These guards were not a high-minded lot. They were the same guards who less than an
hour earlier had placed their bets on the Stone-Stansky contest. (Almost all had bet on
Stansky). Yet there is something about one-on-one, face-to-face, eye-to-eye, that is mind-
opening. Also conducive to mind-alternation was the fact that the guards were locked up,
terrified for their lives and at Billy's mercy.
He showed them the wagering sheet with their names on it and the amount they had bet.
“No one has to know about this,” he said. “No one has to know about how you guys set
up Stansky and me to fight it out. Nobody has to know about all the other fun and games
that have been going on. No one has to get killed or hurt. No one has to lose his job.”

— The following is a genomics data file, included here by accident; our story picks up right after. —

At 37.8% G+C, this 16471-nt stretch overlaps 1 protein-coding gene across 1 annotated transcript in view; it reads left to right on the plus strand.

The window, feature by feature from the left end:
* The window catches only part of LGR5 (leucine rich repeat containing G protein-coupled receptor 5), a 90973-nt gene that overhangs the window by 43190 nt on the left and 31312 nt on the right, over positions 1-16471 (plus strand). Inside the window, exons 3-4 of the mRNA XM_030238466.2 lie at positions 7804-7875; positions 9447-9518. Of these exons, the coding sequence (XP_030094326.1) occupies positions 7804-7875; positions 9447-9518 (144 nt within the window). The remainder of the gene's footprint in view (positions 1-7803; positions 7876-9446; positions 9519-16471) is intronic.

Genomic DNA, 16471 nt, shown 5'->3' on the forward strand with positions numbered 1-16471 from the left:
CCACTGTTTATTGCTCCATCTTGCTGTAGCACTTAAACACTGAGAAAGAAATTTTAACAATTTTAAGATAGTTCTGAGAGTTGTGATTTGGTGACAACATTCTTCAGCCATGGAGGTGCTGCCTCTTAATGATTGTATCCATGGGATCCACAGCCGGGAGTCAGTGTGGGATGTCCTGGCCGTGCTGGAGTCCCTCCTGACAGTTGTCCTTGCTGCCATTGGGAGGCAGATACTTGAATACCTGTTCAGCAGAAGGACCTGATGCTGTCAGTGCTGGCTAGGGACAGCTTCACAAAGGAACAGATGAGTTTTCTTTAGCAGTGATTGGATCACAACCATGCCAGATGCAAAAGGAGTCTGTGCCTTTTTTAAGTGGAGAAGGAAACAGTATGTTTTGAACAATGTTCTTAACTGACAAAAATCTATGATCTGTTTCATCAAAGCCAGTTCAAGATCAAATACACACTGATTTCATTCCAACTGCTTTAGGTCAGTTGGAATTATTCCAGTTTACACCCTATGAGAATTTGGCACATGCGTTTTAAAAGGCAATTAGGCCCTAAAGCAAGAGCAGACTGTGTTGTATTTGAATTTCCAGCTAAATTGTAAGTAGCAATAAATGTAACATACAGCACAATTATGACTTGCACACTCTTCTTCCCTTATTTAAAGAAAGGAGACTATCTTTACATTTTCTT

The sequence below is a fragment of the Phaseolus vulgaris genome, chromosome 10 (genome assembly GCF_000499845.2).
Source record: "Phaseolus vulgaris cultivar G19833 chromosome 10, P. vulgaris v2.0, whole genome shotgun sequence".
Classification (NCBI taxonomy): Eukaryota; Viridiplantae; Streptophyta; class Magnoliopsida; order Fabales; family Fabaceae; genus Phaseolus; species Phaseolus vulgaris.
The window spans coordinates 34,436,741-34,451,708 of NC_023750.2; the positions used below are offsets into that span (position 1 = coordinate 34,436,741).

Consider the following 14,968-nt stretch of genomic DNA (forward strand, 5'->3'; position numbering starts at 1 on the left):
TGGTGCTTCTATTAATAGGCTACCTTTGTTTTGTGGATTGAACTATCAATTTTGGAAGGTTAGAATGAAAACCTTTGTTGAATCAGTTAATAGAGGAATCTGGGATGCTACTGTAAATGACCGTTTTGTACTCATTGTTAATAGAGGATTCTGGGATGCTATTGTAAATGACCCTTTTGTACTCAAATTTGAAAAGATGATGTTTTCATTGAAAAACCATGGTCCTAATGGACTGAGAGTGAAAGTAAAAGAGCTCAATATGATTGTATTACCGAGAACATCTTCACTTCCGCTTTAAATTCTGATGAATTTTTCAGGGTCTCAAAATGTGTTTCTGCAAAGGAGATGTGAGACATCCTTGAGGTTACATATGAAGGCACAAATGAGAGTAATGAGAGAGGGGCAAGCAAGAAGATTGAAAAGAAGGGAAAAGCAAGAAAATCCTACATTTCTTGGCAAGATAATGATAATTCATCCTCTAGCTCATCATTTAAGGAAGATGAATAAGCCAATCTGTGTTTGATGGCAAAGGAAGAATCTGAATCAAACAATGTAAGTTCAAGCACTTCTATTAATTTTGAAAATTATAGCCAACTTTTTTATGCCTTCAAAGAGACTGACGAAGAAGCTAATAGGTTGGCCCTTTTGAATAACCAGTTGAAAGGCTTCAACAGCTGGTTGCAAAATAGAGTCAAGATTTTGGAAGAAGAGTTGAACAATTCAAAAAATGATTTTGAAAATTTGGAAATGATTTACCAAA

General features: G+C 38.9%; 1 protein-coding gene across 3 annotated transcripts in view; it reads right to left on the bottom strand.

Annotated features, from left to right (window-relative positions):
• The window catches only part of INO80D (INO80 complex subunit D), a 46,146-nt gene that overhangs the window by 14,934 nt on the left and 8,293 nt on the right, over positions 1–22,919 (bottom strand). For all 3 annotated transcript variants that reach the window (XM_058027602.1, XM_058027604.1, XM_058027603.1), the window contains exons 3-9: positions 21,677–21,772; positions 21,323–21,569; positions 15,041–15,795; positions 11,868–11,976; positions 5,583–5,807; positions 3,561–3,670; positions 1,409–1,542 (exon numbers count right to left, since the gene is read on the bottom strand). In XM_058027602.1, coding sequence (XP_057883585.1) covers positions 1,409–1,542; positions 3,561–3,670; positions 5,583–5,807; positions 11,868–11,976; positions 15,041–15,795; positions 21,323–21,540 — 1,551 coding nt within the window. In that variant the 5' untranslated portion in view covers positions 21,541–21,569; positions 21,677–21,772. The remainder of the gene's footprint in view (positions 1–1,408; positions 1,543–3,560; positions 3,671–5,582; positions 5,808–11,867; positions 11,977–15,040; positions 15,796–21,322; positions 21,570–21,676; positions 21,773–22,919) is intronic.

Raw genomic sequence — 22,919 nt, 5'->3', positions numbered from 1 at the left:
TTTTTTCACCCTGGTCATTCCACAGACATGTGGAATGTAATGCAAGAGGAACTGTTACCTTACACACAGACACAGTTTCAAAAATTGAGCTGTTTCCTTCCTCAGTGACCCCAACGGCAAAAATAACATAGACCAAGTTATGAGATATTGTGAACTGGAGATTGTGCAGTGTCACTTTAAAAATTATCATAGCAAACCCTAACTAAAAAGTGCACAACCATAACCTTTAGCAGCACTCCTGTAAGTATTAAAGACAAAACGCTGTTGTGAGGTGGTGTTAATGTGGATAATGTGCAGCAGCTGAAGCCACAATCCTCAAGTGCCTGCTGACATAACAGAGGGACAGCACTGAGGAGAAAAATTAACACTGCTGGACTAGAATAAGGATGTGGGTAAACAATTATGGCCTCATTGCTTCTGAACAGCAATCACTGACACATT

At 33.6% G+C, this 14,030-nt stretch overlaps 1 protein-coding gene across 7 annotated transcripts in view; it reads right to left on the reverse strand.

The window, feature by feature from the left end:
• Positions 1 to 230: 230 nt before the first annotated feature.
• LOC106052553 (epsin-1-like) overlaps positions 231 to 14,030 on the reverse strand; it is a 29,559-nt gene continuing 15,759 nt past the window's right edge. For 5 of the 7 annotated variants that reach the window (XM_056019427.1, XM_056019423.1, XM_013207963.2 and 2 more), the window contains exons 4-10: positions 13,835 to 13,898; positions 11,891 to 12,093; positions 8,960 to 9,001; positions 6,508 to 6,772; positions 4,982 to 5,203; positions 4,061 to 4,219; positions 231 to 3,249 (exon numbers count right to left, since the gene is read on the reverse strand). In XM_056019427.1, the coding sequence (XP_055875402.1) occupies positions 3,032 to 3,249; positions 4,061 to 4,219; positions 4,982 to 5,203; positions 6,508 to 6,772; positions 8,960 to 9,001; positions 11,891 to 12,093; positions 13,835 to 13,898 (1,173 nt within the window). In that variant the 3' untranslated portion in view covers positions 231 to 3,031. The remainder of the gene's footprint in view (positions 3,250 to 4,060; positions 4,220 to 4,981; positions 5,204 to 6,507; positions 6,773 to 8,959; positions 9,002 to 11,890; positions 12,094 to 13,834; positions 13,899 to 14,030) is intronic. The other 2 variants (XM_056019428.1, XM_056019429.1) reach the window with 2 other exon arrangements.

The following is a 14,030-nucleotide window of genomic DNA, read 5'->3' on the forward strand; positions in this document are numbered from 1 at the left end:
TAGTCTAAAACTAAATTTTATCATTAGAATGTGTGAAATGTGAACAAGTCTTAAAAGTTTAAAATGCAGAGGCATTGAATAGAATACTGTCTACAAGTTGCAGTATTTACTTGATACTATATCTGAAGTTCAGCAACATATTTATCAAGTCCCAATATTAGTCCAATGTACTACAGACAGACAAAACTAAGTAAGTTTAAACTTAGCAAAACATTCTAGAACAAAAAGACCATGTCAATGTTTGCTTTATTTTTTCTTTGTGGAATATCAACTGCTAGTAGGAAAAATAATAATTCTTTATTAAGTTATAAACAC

Next, Billy turned his attention to major pieces of intelligence from Debra Florsheim:
Vera and Joy running away and East Siders boiling mad about the death of Julio de Cruz.
Human considerations aside, how could this intelligence be turned into strategic
advantage? He huddled with Kali Muhammad who had been born in the East Side and
had lived there all his life.
“Why should we care about two white girls takin' off?” Kali said.
“One is the daughter of Captain O'Toole. We find her, we can deal big-time,”
“She's on the East side.”
“How do you know that?”
“White girls on the run always go to the East Side, like they's programmed or somethin'.”
“Maybe they want to play around with fire.”
“Yeah, then they run into the wrong dudes. I seen it over and over.”